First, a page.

Here at Organic Valley, we take the word “cooperative” to the next level. What some companies call “corporate responsibility” we simply call being good neighbors. We believe in the power of community; we’re not driven solely by profits, but by principles.
It’s important for a business to make money, but the difference with us is that we use this money to serve people—our farmers, our employees, and communities in need. We are dedicated to supporting organic family farms, growing organic food systems, and doing good in our local communities. Our main facilities are in smaller towns and rural areas that might have higher rates of food insecurity, so when we have excess product, we donate it to food banks and pantries around our communities. We also donate to communities around the U.S. that might be in need of some good food, like food banks in big cities like New York City and New Orleans.
" Since 2015, Organic Valley has donated about 17 million pounds of food."
Making a Local Difference
As the COVID-19 pandemic thrust millions of Americans into uncertainty, Organic Valley delivered over 35,000 pounds of whole and 2% milk to Second Harvest Food Bank of New Orleans and over 36,000 pounds to New York City food banks. The products donated to these food banks were “short code,” which is a product that’s still perfectly good but is simply nearing its expiration date and can’t be sold to stores. So instead of throwing it into landfills, we donate the product to local food banks and shelters—places that can distribute it within a short time to those who need it.
“Shelf stable products work really well for donations because they don’t require refrigeration and are easy for volunteers to pass out. We provide some refrigerated products like half gallons or cheese when we can because those are so well received by community members,” said Stacy Wrobel, Organic Valley public affairs manager. Although we have a strong focus on disaster relief, which tends to be seasonal, we also provide short code products to food banks all over the U.S. year-round.
Our Farmers Give Back
Our Farmers Advocating for Organic (FAFO) grant program is entirely funded by annual voluntary contributions from our farmers. The farmers on the decision-making committee take their role of stewarding their fellow farmers’ money seriously—with the result of funding some truly excellent projects that support organic research, education, and advocacy to protect and promote the organic industry and livelihood of organic farmers.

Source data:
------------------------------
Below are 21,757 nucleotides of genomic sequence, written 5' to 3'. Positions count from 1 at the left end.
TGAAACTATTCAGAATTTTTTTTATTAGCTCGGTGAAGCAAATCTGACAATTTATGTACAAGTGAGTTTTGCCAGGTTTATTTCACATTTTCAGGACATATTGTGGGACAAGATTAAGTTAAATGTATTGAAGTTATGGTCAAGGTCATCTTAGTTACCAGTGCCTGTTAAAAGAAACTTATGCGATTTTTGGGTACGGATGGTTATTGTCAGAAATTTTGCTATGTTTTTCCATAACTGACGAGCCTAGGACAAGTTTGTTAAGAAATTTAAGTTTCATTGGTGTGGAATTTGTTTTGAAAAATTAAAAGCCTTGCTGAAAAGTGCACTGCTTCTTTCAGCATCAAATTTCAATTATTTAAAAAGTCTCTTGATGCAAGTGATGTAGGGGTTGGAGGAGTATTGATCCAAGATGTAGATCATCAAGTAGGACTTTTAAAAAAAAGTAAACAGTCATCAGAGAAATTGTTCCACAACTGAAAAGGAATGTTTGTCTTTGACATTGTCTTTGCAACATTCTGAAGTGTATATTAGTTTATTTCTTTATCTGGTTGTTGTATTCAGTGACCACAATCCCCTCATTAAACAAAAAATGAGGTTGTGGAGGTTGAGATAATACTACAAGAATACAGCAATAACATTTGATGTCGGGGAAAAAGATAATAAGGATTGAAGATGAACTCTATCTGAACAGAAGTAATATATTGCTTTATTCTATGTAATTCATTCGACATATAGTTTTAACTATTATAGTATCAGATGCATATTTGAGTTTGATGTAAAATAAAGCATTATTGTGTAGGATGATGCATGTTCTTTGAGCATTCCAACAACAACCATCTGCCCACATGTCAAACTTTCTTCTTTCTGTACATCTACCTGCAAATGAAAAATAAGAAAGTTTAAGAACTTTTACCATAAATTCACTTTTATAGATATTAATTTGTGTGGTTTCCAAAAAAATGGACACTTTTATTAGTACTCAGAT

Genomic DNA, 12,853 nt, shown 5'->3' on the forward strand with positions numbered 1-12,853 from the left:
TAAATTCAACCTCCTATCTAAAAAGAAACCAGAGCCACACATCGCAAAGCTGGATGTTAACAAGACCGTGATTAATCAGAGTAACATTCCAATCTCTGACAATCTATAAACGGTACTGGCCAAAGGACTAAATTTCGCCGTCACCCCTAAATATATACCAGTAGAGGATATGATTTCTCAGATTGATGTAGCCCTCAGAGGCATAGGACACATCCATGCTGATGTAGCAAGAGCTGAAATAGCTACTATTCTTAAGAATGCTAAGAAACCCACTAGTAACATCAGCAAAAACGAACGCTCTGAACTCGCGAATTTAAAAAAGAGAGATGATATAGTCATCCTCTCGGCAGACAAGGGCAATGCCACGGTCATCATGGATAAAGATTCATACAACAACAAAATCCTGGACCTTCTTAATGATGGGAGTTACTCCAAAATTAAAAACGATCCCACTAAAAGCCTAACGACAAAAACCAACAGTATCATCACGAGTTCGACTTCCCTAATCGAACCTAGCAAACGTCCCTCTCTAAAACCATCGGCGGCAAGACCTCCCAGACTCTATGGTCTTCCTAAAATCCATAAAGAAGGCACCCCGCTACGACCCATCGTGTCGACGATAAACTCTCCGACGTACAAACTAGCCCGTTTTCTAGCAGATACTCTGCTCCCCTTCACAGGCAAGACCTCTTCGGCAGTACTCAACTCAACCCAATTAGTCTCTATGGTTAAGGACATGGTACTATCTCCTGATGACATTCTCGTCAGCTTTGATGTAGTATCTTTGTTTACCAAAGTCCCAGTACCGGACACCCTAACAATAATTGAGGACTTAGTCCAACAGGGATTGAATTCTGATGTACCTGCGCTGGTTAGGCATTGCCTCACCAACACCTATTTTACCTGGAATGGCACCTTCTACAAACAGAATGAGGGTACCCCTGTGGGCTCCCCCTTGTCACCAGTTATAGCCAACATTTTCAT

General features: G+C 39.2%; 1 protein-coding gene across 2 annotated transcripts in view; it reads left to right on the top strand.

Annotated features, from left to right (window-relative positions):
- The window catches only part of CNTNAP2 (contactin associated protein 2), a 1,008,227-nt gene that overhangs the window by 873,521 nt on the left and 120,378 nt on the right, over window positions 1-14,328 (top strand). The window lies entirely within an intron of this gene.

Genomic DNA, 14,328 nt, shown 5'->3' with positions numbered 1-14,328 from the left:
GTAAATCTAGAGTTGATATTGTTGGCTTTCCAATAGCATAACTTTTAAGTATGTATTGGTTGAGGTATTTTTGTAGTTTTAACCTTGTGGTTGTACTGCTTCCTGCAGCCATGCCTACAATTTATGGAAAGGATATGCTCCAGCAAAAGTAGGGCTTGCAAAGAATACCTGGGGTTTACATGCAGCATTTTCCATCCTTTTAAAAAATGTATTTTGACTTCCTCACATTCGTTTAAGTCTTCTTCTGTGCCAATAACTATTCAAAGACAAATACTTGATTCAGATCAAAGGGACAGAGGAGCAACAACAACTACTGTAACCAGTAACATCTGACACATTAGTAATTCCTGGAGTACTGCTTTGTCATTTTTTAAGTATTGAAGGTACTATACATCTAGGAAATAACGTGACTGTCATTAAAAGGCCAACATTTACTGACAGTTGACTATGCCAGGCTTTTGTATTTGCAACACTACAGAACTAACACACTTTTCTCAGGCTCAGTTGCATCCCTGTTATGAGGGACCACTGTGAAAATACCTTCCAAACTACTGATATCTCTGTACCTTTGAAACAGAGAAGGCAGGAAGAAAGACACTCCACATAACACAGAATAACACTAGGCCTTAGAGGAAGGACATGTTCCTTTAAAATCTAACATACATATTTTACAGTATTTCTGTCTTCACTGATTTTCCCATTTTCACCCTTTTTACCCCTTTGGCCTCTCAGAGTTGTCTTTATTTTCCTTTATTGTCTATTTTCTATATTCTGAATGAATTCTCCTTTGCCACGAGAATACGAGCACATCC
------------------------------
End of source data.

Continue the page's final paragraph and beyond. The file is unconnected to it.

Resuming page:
About 80% of Organic Valley farmers donate to FAFO, and people are often shocked to learn that it is the largest farmer-funded grant program in the U.S. and one of the few focused solely on organic! FAFO has awarded more than 300 grants since 2007 to nonprofit organizations and universities. Notably, FAFO supported an educational outreach campaign for the groundbreaking dairy research conducted by Emory University in Atlanta, Georgia, in collaboration with The Organic Center. The study compared levels of antibiotics, hormones, and pesticides in organic and conventional and found that organic milk showed no contaminants and is a safe and healthy choice for consumers.
Recently, FAFO funded CCOF Foundation’s Future Organic Farmer Grant Fund which supports the study and teaching of organic agriculture to students across the nation. The fund reached more than 65,000 teachers and students in 2019, building a strong pathway for the next generation of organic leaders.
The projects and programs FAFO has supported over the years all combine to make a great impact on the organic industry and help it grow in size and strength.
Giving Back with a Cooperative Spirit
Being part of a cooperative also means we care for one another. To support our farmer-members and employees affected by natural disasters, family tragedies, and other catastrophes, we created the Art Wedig Disaster Relief Fund and CROPP Catastrophe Relief Fund. We understand that money can’t make up for loss, but easing the burden of financial distress during a time of need is one thing we can do to help our fellow members and employees and show we’re here for each other.
“We believe that doing these things is part of being a responsible business and a caring community member,” Wrobel said. “Things are tough right now, and it’s in our DNA to give back more than we take out and to support our communities near and far.”
Organic Valley was started in times of crisis—during the 1980s’ recession and farm crisis—by our farmers who believed healthy, organic food could change the world. We continue to live our mission daily by being a good neighbor and helping where we can, in the communities we belong to.
Because we believe, as Mr. Rogers said, “Look for the helpers. You will always find people that are helping.”